Donald Trump’s actions of last week are discussed in many places, among others the waiting room of a doctor’s office where I had to spend some time Friday afternoon. Trump had no fans in that room, and the conversation jumped from issue to issue: his childish distorting of the crowd size at his inauguration and his insane suggestion that between three and five million illegal immigrants voted for Hillary Clinton, his calling the press, with the exception of Fox News and Breitbart, the ‘most dishonest people on earth,’ his executive order to initiate the building of a wall on the Mexican border, and his at that point just announced ban on immigrants from a number of Muslim countries, including Syrian refugees. It was too much to cover, and at some point one of the women in the room said: “You have to focus your resistance on a few things, trusting others to resist his other policies and support them as much as you can, because you cannot take on his whole agenda, which not only threatens American institutions like voting rights and a free press but also the planet.”
She had a point, so I’m focusing on ‘the Wall’ and the Muslim ban, as well as health care, entitlement programs and infrastructure policies, because these are issues where Trump and the Republicans in Congress don’t necessarily see eye to eye. Until Trump became the GOP nominee both his intention to build the wall and the Muslim ban have been thoroughly criticized by Republicans, the former for practical and the latter for principled reasons, but on both issues Republicans in the House have already caved. The wall will be built with American taxpayer money, and Muslims from seven countries have been banned with the full support of Speaker Paul Ryan. The question is if the Republicans in Congress will get something in return from Trump. In an executive order on health care he instructed that Obamacare be repealed and replaced, for which both the House and the Senate took the first steps, but during the campaign Trump also emphasized that nobody would lose coverage and that he would replace Obamacare with ‘something better.’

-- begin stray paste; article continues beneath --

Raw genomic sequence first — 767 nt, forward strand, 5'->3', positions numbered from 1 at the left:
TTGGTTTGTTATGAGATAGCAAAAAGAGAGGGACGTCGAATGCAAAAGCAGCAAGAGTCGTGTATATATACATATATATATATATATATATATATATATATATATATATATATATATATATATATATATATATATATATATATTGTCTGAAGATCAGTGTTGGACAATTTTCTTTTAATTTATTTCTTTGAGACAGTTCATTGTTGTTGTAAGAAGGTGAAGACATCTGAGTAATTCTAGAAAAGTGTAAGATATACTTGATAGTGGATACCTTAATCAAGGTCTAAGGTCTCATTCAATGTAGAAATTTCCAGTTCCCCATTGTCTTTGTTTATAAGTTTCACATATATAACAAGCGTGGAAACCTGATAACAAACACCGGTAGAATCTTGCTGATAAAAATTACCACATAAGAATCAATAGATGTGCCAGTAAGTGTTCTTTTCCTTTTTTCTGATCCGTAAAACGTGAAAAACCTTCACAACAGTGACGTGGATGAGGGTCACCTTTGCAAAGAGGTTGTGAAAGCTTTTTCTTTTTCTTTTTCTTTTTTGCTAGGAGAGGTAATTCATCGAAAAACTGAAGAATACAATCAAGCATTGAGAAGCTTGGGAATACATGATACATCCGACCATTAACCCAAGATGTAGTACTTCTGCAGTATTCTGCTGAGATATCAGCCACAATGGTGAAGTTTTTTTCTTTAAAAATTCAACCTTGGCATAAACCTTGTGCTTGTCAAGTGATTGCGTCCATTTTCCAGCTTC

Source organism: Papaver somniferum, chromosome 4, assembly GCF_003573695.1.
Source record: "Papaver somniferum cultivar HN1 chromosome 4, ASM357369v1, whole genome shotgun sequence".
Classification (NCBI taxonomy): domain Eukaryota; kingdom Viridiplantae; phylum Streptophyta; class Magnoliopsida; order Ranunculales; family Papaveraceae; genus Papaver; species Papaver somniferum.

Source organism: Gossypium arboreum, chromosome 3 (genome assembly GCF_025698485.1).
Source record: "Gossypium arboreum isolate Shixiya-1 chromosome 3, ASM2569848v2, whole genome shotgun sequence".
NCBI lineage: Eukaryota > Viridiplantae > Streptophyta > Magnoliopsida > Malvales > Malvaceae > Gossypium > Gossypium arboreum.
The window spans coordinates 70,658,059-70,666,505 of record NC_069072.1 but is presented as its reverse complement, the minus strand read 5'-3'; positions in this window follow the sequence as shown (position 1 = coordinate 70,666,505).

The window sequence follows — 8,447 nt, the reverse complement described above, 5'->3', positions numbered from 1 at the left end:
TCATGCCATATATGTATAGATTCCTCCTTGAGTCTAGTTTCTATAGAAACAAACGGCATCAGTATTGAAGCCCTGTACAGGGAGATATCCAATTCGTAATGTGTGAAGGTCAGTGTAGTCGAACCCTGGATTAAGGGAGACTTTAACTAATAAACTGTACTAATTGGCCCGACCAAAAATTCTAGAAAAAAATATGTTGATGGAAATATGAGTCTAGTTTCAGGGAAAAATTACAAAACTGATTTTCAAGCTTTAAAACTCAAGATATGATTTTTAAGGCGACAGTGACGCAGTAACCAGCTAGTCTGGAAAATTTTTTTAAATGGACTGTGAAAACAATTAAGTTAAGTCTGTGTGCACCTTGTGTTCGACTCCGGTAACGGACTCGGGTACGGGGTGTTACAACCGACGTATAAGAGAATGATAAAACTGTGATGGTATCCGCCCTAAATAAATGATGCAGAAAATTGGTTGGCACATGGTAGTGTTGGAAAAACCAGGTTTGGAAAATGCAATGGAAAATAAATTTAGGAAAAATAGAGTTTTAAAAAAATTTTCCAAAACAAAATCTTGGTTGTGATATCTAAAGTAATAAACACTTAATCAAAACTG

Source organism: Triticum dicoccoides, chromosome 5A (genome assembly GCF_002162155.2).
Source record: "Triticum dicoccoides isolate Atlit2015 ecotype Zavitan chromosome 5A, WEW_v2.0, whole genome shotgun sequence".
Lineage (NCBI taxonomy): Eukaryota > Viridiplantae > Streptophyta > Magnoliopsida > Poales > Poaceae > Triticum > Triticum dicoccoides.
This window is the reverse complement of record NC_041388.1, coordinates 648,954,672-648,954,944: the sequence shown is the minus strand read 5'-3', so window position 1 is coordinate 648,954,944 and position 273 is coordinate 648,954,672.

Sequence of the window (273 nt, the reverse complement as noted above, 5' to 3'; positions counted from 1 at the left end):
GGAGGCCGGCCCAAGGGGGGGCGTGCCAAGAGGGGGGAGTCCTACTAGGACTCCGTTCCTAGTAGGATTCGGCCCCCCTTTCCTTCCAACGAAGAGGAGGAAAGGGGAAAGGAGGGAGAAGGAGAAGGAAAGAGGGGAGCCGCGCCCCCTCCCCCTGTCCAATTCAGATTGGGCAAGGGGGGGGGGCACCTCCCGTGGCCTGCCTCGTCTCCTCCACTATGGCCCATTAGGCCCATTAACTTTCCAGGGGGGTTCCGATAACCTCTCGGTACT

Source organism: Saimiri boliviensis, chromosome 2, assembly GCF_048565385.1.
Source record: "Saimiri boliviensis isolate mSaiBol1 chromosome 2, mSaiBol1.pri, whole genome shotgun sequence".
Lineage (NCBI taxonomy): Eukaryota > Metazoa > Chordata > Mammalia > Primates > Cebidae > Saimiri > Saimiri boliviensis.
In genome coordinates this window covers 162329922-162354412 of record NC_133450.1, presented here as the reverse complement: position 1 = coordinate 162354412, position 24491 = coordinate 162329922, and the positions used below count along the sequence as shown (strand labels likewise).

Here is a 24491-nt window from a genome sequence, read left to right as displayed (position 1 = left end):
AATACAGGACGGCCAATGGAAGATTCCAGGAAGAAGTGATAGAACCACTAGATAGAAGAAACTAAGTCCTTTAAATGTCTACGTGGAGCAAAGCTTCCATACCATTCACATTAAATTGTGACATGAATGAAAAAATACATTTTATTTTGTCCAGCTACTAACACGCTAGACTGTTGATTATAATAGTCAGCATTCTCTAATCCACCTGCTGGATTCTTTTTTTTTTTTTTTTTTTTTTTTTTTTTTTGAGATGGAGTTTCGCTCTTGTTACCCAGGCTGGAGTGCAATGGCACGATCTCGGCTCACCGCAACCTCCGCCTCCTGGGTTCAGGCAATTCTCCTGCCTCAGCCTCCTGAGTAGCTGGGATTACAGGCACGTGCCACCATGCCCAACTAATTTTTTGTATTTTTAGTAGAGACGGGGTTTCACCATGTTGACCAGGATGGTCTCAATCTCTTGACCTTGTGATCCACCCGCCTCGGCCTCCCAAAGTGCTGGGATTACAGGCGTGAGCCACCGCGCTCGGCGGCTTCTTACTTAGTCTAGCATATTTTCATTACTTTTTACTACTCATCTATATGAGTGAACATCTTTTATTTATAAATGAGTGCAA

That is not the intention of Tom Price, Trump’s choice for Secretary of Health and Human Services, who as a congressman for years has peddled a plan that would take health care away from the most vulnerable Americans and mostly benefit the category of doctors that he himself belongs to. Price consistently speaks about the right to have ‘access to health care,’ meaning that those who can afford it can buy coverage, and those who cannot, not.
So when it comes to healthcare, either Trump or Price will have to cave. With regards to Social Security and Medicare, it is Paul Ryan’s life’s mission to dismantle and privatize these programs, which would lead to a massive reduction in benefits. Trump, however, has promised that he would leave them untouched, so it’s either he or Ryan who will cave here.
On infrastructure, finally, Trump has promised a trillion dollar investment to rebuild America, but Republicans in Congress have opposed similar spending all through the Obama years. It would be good for the US if they caved here, but probably not for Paul Ryan’s career.